Advances in polymerase chain reaction technology have greatly simplified the ability to detect and monitor Epstein-Barr virus DNA copy number in a variety of settings. An initial focus on cell-associated viruses by many investigators has shown some interesting results regarding the dynamics of Epstein-Barr virus infection. Several findings are unexpected. A relation between HIV load or CD4 T-cell counts and Epstein-Barr virus copy number is not seen. Furthermore, highly active antiretroviral treatment therapy in HIV patients that results in a rise of CD4 T cells may sometimes be associated with a rise in cell-associated Epstein-Barr virus load. Detection of Epstein-Barr virus in spinal fluid is useful in the diagnosis of primary central nervous system lymphoma, and monitoring of Epstein-Barr virus DNA copy number in spinal fluid may be useful in assessing response. Cell-free DNA in serum or plasma is emerging as a useful diagnostic tool in several settings. Fetal DNA can be detected in maternal serum or plasma. Tumor DNA can be detected in serum or plasma in association with a variety of cancers. Epstein-Barr virus DNA in serum or plasma has been found in infectious mononucleosis, nasopharyngeal carcinoma, posttransplant lymphoma, and nasal lymphoma. In each of these malignancies, its detection or quantification has been shown to be of prognostic significance. The utility of Epstein-Barr virus DNA detection and quantification in the serum or plasma of patients with HIV malignancies has yet to be determined but holds great promise.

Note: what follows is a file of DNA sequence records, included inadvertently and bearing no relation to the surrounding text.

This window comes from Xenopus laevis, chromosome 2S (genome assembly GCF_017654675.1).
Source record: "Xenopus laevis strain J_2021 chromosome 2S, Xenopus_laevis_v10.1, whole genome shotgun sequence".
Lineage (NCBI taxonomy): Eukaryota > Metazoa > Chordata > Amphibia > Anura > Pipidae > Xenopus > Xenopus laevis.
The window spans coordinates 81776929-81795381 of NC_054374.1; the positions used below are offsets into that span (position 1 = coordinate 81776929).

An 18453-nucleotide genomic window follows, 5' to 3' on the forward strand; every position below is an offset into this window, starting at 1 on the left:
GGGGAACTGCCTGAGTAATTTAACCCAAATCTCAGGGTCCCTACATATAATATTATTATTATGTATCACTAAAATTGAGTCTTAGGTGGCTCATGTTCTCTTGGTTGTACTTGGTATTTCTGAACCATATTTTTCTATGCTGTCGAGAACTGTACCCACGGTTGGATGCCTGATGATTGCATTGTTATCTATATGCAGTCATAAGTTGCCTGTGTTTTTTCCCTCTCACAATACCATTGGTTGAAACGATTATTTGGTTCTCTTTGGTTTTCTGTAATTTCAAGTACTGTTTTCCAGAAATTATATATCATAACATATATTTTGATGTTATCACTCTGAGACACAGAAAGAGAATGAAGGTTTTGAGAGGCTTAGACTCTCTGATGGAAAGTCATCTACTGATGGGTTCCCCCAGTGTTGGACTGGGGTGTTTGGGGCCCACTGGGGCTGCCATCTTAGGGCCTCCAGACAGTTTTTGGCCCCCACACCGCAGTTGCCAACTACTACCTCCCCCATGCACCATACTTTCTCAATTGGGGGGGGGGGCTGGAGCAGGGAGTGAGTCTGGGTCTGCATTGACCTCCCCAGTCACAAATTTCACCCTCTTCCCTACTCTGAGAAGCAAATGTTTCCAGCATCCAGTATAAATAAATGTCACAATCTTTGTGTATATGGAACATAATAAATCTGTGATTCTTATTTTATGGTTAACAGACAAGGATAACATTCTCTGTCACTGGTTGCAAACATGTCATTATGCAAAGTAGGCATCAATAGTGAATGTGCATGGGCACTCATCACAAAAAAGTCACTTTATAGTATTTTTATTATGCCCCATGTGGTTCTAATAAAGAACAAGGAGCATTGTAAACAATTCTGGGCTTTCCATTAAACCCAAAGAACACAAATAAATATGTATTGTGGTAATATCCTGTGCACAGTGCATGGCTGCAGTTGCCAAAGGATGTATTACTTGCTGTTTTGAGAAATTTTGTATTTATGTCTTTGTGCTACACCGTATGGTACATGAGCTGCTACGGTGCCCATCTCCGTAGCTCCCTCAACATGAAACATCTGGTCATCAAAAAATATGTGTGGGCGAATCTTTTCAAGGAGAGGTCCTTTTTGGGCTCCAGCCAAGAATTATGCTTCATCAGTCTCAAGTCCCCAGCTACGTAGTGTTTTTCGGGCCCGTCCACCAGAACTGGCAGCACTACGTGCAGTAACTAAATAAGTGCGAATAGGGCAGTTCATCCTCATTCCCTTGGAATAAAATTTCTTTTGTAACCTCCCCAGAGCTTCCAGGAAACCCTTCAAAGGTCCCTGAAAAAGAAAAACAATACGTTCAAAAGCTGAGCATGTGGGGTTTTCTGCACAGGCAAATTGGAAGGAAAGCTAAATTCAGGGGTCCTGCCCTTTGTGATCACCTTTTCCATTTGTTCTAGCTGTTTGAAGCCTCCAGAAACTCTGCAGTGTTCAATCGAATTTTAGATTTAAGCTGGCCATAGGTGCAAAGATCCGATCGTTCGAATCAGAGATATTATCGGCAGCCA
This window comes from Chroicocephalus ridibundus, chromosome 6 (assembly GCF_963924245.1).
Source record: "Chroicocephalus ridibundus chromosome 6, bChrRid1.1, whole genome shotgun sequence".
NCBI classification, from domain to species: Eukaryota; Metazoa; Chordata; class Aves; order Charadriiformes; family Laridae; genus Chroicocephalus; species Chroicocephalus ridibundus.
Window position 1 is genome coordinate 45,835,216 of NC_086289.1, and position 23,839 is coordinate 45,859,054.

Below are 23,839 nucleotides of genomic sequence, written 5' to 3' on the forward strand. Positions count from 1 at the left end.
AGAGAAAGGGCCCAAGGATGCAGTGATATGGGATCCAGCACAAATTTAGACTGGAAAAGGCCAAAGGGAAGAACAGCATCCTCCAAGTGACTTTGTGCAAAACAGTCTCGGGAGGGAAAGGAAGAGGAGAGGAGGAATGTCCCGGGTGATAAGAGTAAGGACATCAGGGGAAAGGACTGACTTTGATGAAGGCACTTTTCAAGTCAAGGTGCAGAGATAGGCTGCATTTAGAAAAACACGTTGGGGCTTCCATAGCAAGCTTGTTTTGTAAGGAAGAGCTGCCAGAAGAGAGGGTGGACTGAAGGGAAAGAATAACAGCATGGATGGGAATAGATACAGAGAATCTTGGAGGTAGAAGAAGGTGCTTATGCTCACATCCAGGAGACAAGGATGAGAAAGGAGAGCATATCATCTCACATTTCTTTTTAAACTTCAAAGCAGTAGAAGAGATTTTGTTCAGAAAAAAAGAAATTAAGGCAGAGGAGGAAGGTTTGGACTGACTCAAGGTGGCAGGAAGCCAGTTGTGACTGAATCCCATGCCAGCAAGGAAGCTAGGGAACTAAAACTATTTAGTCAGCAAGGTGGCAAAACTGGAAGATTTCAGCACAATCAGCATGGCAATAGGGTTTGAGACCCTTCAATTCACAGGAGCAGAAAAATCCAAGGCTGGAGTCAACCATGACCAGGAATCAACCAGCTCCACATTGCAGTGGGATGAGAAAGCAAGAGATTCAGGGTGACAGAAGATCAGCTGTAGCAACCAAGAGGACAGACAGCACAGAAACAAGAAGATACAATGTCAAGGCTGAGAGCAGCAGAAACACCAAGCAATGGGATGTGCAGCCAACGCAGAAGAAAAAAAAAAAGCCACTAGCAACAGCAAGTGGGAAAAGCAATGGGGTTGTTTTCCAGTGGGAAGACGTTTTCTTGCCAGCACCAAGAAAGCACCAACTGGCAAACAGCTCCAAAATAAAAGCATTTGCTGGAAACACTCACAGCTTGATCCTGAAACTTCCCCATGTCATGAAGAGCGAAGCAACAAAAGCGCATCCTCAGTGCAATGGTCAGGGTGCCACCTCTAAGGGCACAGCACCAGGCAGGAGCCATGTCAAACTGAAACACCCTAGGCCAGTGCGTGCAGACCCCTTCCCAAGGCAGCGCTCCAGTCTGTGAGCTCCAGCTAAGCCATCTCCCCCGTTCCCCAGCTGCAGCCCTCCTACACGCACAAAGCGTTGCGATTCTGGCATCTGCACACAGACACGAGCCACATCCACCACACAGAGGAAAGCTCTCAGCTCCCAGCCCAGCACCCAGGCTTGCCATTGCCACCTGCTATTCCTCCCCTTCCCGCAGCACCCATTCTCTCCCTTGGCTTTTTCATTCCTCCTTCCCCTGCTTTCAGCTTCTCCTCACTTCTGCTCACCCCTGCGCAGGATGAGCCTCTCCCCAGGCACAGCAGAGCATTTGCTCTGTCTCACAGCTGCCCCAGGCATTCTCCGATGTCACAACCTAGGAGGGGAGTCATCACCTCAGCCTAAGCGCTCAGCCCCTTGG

ASJC Scopus subject areas
- Cancer Research